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Posts Tagged ‘Josephine Tey’

Dickens’s Desk Is the People’s Desk, and Other News

March 30, 2015 | by

Samuel_Luke_Fildes_-_The_Empty_Chair_(The_Graphic,_1870)

Dickens’s desk. Samuel Luke Fildes, The Empty Chair, 1870

  • What accounts for Jane Austen’s unprecedented posthumous success? “Tolstoy, Dickens and Proust are all remembered, and still read, but they do not have countless fans throughout the world who reread their books each year, who eagerly await the latest television or movie adaptation, who attend conventions in period costume, and who no doubt dream about the heroes and heroines of their novels.”
  • Today in the furniture of the greats: Charles Dickens’s desk (and chair) have been preserved for posterity. Having been “hidden away” for 150 years, during which many people who were not Charles Dickens had the audacity to use them, they’ll soon assume their rightful place at London’s Dickens Museum, where they’ve been “secured for the benefit of all our visitors.”
  • The many faces of Terrance Hayes: “When college students read Hayes, they talk about the underlying seriousness of poems about lynchings, fistfights or rape. But when poets talk about Hayes, they tend to address his invented forms: poems based on anagrams, on the Japanese slide shows called pechakucha and on puzzles.”
  • Josephine Tey’s The Daughter of Time, a 1951 mystery novel, renewed interest in Richard III, that most maligned of monarchs: “The novel was immediately popular when it first appeared … Tey’s dissection of received history prompted readers to question … everything they had been taught. This could feel like an awakening.”
  • Robert Moses is the subject of a new graphic biography—from France. “No New Yorker would mistake the book for a native product. There are editing glitches. Randalls Island becomes ‘Randall Island,’ Staten Island is rendered ‘State Island’ … Lines of dialogue like ‘You’ll stay for the dinner I’ve organized with some people from the municipality’ were probably not uttered quite like that.”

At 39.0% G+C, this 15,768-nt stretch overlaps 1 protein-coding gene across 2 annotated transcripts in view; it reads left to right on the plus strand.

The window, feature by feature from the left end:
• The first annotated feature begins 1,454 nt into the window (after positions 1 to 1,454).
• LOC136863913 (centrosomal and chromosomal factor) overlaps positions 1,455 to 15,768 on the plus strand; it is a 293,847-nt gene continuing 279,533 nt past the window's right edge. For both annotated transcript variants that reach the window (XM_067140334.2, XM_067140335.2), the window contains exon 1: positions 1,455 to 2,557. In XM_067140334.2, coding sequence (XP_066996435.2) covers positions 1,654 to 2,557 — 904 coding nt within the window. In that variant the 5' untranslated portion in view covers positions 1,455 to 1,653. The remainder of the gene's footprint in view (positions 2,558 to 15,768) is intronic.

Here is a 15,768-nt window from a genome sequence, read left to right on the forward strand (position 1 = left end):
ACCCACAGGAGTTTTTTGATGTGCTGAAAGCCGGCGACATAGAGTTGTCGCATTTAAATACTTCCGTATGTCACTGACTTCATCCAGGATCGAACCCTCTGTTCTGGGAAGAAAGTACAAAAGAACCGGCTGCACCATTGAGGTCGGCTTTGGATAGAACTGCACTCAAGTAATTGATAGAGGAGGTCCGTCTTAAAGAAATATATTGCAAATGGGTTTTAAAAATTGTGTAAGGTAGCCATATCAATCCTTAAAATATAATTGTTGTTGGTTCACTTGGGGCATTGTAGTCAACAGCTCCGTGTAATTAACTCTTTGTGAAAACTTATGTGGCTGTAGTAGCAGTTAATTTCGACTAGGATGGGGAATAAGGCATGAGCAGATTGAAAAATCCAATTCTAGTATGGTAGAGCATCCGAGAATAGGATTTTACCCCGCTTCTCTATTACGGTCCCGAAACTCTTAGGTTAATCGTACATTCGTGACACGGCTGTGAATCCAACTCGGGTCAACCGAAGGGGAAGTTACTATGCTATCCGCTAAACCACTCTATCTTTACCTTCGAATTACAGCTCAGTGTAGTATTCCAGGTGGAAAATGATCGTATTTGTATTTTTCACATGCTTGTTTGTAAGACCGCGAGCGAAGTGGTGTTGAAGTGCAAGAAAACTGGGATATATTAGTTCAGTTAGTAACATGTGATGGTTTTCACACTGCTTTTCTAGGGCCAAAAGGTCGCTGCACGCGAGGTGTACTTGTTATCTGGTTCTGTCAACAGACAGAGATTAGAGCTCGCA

The Daughter of Time

February 5, 2013 | by

The skeleton of Richard III, which was discovered at the Grey Friars excavation site in Leicester, central England, is seen in this photograph provided by the University of Leicester and received in London

“It’s an odd thing but when you tell someone the true facts of a mythical tale they are indignant not with the teller but with you. They don’t want to have their ideas upset. It rouses some vague uneasiness in them, I think, and they resent it. So they reject it and refuse to think about it. If they were merely indifferent it would be natural and understandable. But it is much stronger than that, much more positive. They are annoyed. Very odd, isn’t it.”

With the discovery of Richard III’s bones—and what some are calling the monarch’s redemption—we imagine that somewhere, Josephine Tey is smiling.

 

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On the Shelf

August 3, 2011 | by

 

A cultural news roundup.

  • Facebook has acquired Push Pop Press, a start-up that converts books into iPad- and iPhone-friendly formats.
  • “Until a few years ago, hardly a day would go by in the summer without the mailman bringing a postcard from a vacationing friend or acquaintance. Nowadays, you’re bound to get an email enclosing a photograph, or, if your grandchildren are the ones doing the traveling, a brief message telling you that their flight has been delayed or that they have arrived.”
  • Vote for the top one hundred science-fiction and fantasy titles.
  • Anyone for retro cocktails?
  • Joanna Lumley is raising funds to convert the home that helped inspire Peter Pan into a children’s literature center.
  • In praise of small-town papers.
  • Remembering Elizabeth Mackintosh—aka Josephine Tey, aka Gordon Daviot.
  • Meet the new Spider-Man: Brooklynite Miles Morales.
  • The New Yorker conquers the iPad.
  • A guide to literary Edinburgh.
  • #undatable—the literary characters you really wouldn’t want to date.
  • Please judge these Virago Modern Classics by their gorgeous covers!
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